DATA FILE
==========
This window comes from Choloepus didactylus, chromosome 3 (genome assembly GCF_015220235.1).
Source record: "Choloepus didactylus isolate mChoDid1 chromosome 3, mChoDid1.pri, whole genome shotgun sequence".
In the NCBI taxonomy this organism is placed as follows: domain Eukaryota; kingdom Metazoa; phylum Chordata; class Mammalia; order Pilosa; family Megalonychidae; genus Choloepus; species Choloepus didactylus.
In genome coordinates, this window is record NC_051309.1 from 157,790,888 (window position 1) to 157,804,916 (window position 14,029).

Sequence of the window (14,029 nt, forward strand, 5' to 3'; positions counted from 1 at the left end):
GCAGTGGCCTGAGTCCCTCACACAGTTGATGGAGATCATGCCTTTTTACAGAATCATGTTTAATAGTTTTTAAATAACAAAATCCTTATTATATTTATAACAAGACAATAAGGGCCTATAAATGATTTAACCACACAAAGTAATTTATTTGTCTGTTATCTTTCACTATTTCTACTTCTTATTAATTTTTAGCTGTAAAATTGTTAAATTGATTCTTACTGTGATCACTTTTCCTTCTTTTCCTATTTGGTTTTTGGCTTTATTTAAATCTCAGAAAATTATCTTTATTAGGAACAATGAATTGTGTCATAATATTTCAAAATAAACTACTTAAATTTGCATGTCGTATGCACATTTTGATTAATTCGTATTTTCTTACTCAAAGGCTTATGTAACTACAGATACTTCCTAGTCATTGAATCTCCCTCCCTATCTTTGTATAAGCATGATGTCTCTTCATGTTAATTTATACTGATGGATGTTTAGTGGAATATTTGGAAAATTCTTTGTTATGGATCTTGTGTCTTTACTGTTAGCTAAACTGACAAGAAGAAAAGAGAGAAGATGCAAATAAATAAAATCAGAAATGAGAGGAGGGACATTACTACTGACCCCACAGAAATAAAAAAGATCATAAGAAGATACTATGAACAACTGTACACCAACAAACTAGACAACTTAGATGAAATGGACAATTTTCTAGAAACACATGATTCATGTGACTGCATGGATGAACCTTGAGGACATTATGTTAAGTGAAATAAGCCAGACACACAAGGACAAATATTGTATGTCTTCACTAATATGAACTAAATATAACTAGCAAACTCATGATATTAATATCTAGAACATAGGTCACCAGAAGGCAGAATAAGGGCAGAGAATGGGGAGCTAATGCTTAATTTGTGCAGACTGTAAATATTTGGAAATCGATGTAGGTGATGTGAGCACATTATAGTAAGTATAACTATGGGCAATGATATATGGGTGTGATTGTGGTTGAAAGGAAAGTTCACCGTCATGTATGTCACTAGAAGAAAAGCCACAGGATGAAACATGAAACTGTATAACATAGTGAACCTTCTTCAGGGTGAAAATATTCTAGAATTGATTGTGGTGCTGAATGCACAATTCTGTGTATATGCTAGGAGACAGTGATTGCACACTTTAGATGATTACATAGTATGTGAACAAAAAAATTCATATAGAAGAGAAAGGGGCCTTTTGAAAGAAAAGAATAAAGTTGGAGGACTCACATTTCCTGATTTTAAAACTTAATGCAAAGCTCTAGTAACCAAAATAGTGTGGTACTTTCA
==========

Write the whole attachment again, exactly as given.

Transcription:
This window comes from Choloepus didactylus, chromosome 3 (genome assembly GCF_015220235.1).
Source record: "Choloepus didactylus isolate mChoDid1 chromosome 3, mChoDid1.pri, whole genome shotgun sequence".
In the NCBI taxonomy this organism is placed as follows: domain Eukaryota; kingdom Metazoa; phylum Chordata; class Mammalia; order Pilosa; family Megalonychidae; genus Choloepus; species Choloepus didactylus.
In genome coordinates, this window is record NC_051309.1 from 157,790,888 (window position 1) to 157,804,916 (window position 14,029).

Sequence of the window (14,029 nt, forward strand, 5' to 3'; positions counted from 1 at the left end):
GCAGTGGCCTGAGTCCCTCACACAGTTGATGGAGATCATGCCTTTTTACAGAATCATGTTTAATAGTTTTTAAATAACAAAATCCTTATTATATTTATAACAAGACAATAAGGGCCTATAAATGATTTAACCACACAAAGTAATTTATTTGTCTGTTATCTTTCACTATTTCTACTTCTTATTAATTTTTAGCTGTAAAATTGTTAAATTGATTCTTACTGTGATCACTTTTCCTTCTTTTCCTATTTGGTTTTTGGCTTTATTTAAATCTCAGAAAATTATCTTTATTAGGAACAATGAATTGTGTCATAATATTTCAAAATAAACTACTTAAATTTGCATGTCGTATGCACATTTTGATTAATTCGTATTTTCTTACTCAAAGGCTTATGTAACTACAGATACTTCCTAGTCATTGAATCTCCCTCCCTATCTTTGTATAAGCATGATGTCTCTTCATGTTAATTTATACTGATGGATGTTTAGTGGAATATTTGGAAAATTCTTTGTTATGGATCTTGTGTCTTTACTGTTAGCTAAACTGACAAGAAGAAAAGAGAGAAGATGCAAATAAATAAAATCAGAAATGAGAGGAGGGACATTACTACTGACCCCACAGAAATAAAAAAGATCATAAGAAGATACTATGAACAACTGTACACCAACAAACTAGACAACTTAGATGAAATGGACAATTTTCTAGAAACACATGATTCATGTGACTGCATGGATGAACCTTGAGGACATTATGTTAAGTGAAATAAGCCAGACACACAAGGACAAATATTGTATGTCTTCACTAATATGAACTAAATATAACTAGCAAACTCATGATATTAATATCTAGAACATAGGTCACCAGAAGGCAGAATAAGGGCAGAGAATGGGGAGCTAATGCTTAATTTGTGCAGACTGTAAATATTTGGAAATCGATGTAGGTGATGTGAGCACATTATAGTAAGTATAACTATGGGCAATGATATATGGGTGTGATTGTGGTTGAAAGGAAAGTTCACCGTCATGTATGTCACTAGAAGAAAAGCCACAGGATGAAACATGAAACTGTATAACATAGTGAACCTTCTTCAGGGTGAAAATATTCTAGAATTGATTGTGGTGCTGAATGCACAATTCTGTGTATATGCTAGGAGACAGTGATTGCACACTTTAGATGATTACATAGTATGTGAACAAAAAAATTCATATAGAAGAGAAAGGGGCCTTTTGAAAGAAAAGAATAAAGTTGGAGGACTCACATTTCCTGATTTTAAAACTTAATGCAAAGCTCTAGTAACCAAAATAGTGTGGTACTTTCA